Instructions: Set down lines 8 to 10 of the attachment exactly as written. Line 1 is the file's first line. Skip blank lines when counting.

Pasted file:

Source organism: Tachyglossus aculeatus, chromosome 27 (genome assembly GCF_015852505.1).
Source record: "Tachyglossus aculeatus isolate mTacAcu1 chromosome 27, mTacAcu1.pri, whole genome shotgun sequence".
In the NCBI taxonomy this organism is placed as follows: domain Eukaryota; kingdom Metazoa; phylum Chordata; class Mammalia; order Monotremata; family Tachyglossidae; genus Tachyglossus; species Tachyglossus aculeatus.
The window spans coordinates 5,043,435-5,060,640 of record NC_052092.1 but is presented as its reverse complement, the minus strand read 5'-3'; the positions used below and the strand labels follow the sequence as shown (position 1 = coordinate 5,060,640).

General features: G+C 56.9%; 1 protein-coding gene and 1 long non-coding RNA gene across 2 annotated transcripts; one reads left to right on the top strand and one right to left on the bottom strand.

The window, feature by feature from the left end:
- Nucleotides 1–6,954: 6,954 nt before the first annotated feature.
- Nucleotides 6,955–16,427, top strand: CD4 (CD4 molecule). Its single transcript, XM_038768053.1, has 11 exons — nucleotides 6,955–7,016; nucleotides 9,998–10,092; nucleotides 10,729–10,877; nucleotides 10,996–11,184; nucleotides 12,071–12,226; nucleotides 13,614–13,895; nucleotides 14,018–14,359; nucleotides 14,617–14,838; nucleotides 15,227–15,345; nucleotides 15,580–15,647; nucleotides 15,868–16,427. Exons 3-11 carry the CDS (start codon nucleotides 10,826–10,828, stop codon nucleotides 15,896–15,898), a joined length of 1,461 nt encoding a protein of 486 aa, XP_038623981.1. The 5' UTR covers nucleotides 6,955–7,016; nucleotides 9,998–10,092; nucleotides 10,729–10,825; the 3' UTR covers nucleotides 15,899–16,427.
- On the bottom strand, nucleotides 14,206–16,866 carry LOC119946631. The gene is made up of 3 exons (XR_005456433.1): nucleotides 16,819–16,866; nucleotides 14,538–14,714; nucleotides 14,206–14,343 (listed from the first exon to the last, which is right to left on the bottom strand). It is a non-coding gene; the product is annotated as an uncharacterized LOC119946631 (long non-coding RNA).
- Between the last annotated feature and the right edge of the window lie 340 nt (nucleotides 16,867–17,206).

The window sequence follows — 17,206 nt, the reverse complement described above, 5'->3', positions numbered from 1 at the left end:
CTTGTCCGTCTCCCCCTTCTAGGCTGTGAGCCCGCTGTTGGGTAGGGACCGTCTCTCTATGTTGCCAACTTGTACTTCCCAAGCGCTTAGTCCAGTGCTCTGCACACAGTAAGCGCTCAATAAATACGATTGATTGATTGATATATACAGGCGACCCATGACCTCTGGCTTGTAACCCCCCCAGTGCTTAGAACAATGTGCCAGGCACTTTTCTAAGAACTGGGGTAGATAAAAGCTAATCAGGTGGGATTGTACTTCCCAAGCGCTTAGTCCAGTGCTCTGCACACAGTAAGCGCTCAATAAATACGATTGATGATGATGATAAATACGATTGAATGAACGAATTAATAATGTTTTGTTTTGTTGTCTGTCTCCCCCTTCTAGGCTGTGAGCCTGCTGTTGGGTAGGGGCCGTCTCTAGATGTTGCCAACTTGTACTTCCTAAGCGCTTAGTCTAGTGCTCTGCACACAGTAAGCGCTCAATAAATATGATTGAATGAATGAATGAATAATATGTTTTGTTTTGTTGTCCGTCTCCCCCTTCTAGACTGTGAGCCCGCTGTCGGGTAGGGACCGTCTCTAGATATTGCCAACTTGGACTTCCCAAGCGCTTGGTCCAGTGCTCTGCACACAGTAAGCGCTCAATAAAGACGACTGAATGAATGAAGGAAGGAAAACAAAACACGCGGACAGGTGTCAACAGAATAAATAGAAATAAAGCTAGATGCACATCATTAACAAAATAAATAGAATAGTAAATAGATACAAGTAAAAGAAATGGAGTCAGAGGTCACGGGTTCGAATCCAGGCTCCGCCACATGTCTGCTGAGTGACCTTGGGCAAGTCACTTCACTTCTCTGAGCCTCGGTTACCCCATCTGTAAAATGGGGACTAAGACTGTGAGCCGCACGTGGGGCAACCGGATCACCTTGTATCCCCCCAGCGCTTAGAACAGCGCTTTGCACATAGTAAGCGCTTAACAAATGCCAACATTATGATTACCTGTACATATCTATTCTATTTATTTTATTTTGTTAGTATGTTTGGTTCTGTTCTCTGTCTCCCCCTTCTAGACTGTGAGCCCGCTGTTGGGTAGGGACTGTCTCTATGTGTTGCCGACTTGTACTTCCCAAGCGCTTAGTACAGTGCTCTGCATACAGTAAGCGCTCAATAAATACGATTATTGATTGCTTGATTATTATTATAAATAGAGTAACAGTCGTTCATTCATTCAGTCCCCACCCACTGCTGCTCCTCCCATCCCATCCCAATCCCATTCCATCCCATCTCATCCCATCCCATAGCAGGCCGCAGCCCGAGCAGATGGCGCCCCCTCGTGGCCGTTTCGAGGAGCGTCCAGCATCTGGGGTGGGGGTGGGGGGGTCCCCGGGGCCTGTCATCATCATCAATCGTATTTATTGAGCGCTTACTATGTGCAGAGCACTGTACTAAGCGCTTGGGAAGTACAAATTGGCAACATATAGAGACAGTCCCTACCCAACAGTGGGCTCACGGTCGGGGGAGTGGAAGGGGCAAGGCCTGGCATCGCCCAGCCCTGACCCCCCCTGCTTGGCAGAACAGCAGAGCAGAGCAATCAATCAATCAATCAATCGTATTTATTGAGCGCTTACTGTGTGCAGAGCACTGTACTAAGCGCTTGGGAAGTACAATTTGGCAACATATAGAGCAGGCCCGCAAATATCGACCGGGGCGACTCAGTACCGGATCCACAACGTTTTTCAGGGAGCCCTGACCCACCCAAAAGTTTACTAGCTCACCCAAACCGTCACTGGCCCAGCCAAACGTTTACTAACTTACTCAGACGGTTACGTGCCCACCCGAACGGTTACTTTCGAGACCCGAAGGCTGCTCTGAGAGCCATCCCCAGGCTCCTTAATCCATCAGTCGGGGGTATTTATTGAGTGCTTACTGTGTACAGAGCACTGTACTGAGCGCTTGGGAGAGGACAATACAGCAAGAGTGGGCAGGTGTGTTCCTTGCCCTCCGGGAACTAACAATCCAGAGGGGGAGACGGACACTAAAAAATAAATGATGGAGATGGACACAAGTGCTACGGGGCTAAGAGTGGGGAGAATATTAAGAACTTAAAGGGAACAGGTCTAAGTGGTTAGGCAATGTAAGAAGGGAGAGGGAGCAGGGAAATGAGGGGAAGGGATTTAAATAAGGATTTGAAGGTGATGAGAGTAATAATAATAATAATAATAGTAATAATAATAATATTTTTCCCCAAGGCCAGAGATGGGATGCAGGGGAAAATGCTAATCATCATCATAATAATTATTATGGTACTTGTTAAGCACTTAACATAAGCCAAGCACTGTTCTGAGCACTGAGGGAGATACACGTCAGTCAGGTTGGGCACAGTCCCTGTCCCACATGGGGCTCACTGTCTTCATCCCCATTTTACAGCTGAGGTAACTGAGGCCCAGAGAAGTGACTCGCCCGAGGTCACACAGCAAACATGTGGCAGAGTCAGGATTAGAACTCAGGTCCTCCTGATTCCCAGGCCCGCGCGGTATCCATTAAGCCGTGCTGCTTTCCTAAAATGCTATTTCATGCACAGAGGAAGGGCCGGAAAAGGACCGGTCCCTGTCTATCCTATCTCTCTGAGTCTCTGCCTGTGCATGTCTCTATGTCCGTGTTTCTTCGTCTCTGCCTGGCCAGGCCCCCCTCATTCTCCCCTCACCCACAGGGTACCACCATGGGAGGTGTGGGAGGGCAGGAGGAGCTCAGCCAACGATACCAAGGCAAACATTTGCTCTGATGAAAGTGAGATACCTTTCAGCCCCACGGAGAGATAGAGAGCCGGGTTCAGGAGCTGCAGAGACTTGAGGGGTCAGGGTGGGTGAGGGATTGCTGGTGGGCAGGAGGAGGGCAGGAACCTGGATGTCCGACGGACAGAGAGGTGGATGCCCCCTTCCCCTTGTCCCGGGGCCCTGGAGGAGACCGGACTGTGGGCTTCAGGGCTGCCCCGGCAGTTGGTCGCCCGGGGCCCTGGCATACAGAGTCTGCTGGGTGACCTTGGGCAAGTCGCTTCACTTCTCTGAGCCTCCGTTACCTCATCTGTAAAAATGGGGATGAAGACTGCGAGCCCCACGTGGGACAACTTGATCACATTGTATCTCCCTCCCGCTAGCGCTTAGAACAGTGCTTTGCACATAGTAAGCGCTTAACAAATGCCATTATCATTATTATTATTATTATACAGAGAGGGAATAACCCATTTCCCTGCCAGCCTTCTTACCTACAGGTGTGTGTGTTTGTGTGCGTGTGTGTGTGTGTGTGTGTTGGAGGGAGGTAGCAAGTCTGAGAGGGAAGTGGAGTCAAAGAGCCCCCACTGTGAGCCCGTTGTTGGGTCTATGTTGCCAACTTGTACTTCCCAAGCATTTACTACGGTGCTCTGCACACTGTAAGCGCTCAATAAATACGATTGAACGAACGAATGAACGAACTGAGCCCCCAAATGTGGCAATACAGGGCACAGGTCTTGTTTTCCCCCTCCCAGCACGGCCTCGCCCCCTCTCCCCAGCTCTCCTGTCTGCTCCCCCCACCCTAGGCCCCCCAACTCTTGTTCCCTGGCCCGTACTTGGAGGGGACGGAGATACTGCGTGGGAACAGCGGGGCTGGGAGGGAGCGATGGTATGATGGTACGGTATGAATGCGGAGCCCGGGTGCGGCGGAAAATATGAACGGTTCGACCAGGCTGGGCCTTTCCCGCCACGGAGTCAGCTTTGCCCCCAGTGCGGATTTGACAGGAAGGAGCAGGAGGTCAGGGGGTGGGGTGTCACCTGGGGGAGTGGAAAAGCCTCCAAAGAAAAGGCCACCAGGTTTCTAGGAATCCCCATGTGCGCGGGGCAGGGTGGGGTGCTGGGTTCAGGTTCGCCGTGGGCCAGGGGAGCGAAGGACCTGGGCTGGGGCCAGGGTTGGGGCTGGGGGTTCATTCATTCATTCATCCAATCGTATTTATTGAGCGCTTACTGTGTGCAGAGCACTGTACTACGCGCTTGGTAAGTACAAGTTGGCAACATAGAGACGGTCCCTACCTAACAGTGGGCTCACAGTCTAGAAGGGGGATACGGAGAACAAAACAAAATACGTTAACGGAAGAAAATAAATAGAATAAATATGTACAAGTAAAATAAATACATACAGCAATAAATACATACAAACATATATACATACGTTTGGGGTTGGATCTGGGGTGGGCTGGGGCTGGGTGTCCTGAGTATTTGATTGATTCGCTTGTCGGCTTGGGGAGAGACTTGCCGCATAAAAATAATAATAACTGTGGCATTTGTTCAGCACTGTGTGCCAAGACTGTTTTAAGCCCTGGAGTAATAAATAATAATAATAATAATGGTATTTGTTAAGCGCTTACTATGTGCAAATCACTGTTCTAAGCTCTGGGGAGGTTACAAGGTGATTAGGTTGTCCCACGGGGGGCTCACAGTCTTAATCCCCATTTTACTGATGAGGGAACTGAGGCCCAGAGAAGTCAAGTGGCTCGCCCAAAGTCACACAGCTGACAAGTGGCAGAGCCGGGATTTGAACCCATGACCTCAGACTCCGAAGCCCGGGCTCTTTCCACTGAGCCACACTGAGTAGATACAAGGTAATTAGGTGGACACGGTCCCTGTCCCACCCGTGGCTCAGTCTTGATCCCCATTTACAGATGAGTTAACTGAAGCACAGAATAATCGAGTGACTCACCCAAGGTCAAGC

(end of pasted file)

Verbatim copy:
- Nucleotides 6,955–16,427, top strand: CD4 (CD4 molecule). Its single transcript, XM_038768053.1, has 11 exons — nucleotides 6,955–7,016; nucleotides 9,998–10,092; nucleotides 10,729–10,877; nucleotides 10,996–11,184; nucleotides 12,071–12,226; nucleotides 13,614–13,895; nucleotides 14,018–14,359; nucleotides 14,617–14,838; nucleotides 15,227–15,345; nucleotides 15,580–15,647; nucleotides 15,868–16,427. Exons 3-11 carry the CDS (start codon nucleotides 10,826–10,828, stop codon nucleotides 15,896–15,898), a joined length of 1,461 nt encoding a protein of 486 aa, XP_038623981.1. The 5' UTR covers nucleotides 6,955–7,016; nucleotides 9,998–10,092; nucleotides 10,729–10,825; the 3' UTR covers nucleotides 15,899–16,427.
- On the bottom strand, nucleotides 14,206–16,866 carry LOC119946631. The gene is made up of 3 exons (XR_005456433.1): nucleotides 16,819–16,866; nucleotides 14,538–14,714; nucleotides 14,206–14,343 (listed from the first exon to the last, which is right to left on the bottom strand). It is a non-coding gene; the product is annotated as an uncharacterized LOC119946631 (long non-coding RNA).
- Between the last annotated feature and the right edge of the window lie 340 nt (nucleotides 16,867–17,206).